My Ancestors Traveled Westerly Through this Lock in the Summer of 1842


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---- -The Erie Canal was a 'pipeline' for tens of thousands of Americans moving westerly with the flow of emigration to the western lands of our country. My family was one small addition to that vast migration..


---- -My family has a long association with New York State. When cruising up the Hudson River in June 2001, we stopped at my ancestor's hometown of Saugerties. There we wrote A Family Story, the tale of the 1710 landing of the Palatines and Valentine Fiero in the New World.

---- -We continued the cruise up the Hudson to Lake Champlain, where Valentine's grandson, Christian Fiero, defended Fort Ticonderoga and Lake Champlain against the British during the early years of the Revolution.

---- -Christian's grandson, Dr. John Fiero, was married to Mary Hall. The following story, as told by Mary Hall Fiero, relates to her early years in Woodstock, New York and the family's connection to the Erie Canal.


---- -My life as a young girl growing uup and going to school in Keefe Hollow was about as ideal as life permits. The company town was small and we knew everyone involved with the glass business. Woodstock, but a short ride down the Sawkill River, was a clean bustling community primarily involved with farming and milling.

--- -My sisters, Zemira and Olivia, weere not just kin but best friends. They called me the icing in the middle of the cake, since they were two years older and two years younger than I.

--- -Zemira had a delightful school cllassmate, Harriet Eliza Lombard. She was a bright, laughing girl with dark hair and flashing dark eyes. She so enjoyed life and laughter that she was everyone's friend. The four of us were the very best friends. We were always together, chattering, laughing, and sharing. Father called us "a bevy of quail." Maybe so, but perhaps to others less tolerant, we were like clucking chickens.

--- -I was more shy and retiring than the others, perhaps an inheritance from my New England heritage. When I first arrived in New York I was much surprised by the openness and frivolity of the other children. They shared everything - bites from their lunch apples, their toys, and the secrets of their lives. This was shocking to me. The children I had known in New Hampshire and Massachusetts were quiet and like closed books. They shared little of what they possessed, either their physical or emotional belongings.

--- -There were three individuals in tthe medical community in Woodstock - Dr. Larry Gilbert Hall, an older established doctor; my father, Dr. Ebenezer Hall, and a young man, Dr. John Gillespy Fiero. Father practiced little medicine in the community since he was primarily engaged in the Woodstock Glass Works. However, he and the other doctors met on a regular basis to share new information and procedures. They often assisted each other when necessary and frequently consulted.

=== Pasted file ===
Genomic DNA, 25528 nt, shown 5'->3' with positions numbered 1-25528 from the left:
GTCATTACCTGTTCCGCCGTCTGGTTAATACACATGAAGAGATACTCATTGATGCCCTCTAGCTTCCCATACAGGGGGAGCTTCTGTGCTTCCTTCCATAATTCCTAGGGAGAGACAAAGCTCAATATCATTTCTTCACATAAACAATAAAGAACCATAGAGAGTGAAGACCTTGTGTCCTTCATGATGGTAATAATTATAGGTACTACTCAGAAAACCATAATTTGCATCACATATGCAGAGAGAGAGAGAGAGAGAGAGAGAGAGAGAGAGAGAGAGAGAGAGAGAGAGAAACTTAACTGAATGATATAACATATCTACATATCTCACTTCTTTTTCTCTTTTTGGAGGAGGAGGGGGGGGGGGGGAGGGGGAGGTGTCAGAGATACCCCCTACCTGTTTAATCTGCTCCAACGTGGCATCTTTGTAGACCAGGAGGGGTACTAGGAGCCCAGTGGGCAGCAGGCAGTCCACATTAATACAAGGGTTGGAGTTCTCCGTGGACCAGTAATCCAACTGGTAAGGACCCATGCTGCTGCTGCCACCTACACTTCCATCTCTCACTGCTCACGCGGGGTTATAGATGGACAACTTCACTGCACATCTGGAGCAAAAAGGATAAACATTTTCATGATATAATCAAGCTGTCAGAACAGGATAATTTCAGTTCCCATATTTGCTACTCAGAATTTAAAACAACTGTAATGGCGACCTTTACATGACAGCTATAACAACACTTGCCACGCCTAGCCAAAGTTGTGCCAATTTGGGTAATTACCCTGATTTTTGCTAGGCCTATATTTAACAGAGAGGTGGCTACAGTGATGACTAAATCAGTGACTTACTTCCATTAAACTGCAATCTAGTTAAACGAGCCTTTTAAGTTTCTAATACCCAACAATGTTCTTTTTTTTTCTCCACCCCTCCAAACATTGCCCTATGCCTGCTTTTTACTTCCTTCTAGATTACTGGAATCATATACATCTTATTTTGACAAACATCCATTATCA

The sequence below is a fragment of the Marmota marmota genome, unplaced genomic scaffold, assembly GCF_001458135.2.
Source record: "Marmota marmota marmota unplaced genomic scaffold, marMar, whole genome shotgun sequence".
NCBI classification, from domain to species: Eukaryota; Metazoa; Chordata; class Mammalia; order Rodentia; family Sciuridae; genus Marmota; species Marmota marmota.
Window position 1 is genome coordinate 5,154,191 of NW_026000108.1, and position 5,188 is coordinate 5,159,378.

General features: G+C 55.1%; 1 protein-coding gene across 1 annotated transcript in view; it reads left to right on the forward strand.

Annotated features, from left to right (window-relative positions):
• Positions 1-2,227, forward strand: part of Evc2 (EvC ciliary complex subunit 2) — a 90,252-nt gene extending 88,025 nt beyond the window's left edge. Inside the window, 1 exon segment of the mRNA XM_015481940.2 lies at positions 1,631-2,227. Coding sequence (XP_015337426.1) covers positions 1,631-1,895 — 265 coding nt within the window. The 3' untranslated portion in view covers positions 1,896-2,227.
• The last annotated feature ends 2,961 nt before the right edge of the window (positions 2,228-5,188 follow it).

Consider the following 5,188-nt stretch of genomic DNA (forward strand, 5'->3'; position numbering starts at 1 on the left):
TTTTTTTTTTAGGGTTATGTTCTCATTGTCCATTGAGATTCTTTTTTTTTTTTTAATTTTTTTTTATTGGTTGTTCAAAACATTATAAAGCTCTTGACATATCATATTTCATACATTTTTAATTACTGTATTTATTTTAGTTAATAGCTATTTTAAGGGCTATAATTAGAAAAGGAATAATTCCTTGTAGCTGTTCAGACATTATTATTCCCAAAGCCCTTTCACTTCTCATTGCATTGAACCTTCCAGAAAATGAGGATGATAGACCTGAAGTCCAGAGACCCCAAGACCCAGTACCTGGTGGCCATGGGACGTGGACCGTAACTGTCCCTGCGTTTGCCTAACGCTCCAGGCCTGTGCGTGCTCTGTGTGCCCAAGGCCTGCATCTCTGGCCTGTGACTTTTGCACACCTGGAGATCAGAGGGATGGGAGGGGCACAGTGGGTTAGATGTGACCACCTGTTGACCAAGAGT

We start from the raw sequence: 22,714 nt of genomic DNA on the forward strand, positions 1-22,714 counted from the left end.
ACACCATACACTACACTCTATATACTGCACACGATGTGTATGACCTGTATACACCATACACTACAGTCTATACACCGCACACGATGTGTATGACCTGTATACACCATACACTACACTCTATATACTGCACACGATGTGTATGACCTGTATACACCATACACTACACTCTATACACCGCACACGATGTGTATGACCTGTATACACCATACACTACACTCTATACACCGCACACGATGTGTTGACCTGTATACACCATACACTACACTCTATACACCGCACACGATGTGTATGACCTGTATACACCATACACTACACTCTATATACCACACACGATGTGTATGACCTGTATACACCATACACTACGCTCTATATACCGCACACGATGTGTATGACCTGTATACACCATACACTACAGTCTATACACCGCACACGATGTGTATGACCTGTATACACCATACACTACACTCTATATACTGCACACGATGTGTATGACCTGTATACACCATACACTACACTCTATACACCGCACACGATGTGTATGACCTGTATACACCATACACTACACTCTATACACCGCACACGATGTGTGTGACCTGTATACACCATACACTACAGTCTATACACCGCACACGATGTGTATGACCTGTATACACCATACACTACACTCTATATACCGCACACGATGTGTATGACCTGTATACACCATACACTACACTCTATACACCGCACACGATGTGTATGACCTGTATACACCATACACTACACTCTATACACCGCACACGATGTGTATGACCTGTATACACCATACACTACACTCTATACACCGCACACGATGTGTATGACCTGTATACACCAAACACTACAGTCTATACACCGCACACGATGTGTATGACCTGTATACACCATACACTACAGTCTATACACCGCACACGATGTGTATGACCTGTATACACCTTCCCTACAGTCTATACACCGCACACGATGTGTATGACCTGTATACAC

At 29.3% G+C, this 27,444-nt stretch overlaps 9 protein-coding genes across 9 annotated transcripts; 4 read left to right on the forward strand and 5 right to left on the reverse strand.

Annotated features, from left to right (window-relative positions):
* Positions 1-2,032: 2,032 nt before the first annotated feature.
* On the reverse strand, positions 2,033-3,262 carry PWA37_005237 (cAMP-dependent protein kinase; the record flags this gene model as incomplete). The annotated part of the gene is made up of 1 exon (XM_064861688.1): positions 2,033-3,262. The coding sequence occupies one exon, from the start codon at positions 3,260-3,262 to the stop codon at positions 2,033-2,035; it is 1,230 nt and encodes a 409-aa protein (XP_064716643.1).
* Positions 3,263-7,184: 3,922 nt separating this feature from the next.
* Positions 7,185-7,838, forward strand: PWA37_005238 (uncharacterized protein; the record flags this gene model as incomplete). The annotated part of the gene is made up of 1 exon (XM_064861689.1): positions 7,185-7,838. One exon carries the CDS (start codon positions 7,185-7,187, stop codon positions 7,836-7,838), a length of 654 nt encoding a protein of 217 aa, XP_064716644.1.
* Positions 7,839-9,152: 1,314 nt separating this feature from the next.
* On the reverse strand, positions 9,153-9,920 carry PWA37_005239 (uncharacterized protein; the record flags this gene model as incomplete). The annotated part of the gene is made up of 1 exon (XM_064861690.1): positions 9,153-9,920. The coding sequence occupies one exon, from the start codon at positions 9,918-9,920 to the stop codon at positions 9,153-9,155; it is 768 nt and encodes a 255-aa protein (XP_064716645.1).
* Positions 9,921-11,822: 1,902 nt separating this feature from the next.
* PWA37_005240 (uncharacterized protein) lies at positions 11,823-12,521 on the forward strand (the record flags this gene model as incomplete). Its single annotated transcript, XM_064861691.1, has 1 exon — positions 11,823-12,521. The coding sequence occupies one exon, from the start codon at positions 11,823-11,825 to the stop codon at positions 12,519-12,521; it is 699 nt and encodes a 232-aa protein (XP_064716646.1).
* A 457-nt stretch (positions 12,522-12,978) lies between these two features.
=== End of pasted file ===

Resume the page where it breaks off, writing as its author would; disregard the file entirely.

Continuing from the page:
--- -John Fiero was the son of a practticing physician in Saugerties, an adjoining town. His father, Abraham, was a man much beloved and respected in the entire region. John had served beside his father as his apprentice since childhood and had acquired a reputation of careful medicine and great concern for his patients. John wrote of his father, after his death:

--- -"Father's renown is only loccal, and his memory will survive only for a few generations, at most, in the love of those whom he had cured or in the least helped. But what is more important in any life than to dedicate your best to others? And is your role the less when it is your neighbors who are the recipients of your concern? He served as the model of caring goodness for me and my family, and as a source of succor and hope for all in our community."

--- -"How I miss the kind counsell and good spirit of my father! He was certainly the best of husbands for my mother, the most caring and nourishing friend to all in the community. However, in my self-indulgent mood this evening, I prefer to be melancholy and selfish. I miss him because he was always my best friend. When I felt foolish or ignorant, he was there to encourage. He could, with his joyful sincere mirth, always lighten my responsibilities. He was so thoroughly good and kind. He thought so little of his own comfort or need and always considered the needs of others. I would that I could be such a man as he. Why do such good men die at such an early age? He was but fifty-eight and I was only twenty-four when he died, and he had so much yet to teach me. Our common practice had hardly begun, and we were such good companions and helpmates working together for the people of our community. Life is so short - and eternity so long - too short, too short." --- ---- --- ---- ---- ---- ---- ---- -

---- -Dr. John was a thoughtful and inttelligent young man, but of greatest interest to us four "cluckers" were his handsome good looks and kind eyes. He was but four years older than Harriet and Zemira and shortly after his move to Woodstock took notice of us - perhaps it was impossible in our small community to overlook our little bevy. We met John when he came to our house to attend the weekly doctors meeting. We strategically placed ourselves on the front porch so that John would have to pass by and notice us as he left the meeting.

--- -I remember the evening as though it was yesterday. It was June 1826 and the low summer light still filtered down through the fresh green leaves overhanging the porch. It was warm and humid, and the katydids were buzzing their monotonous summer drone. The birds, actively raising their young, still took out time from their busy schedules to sing their evening songs. John was a young man of but 22, Harriet and Zemira were 18, and Olivia and I were mere youngsters.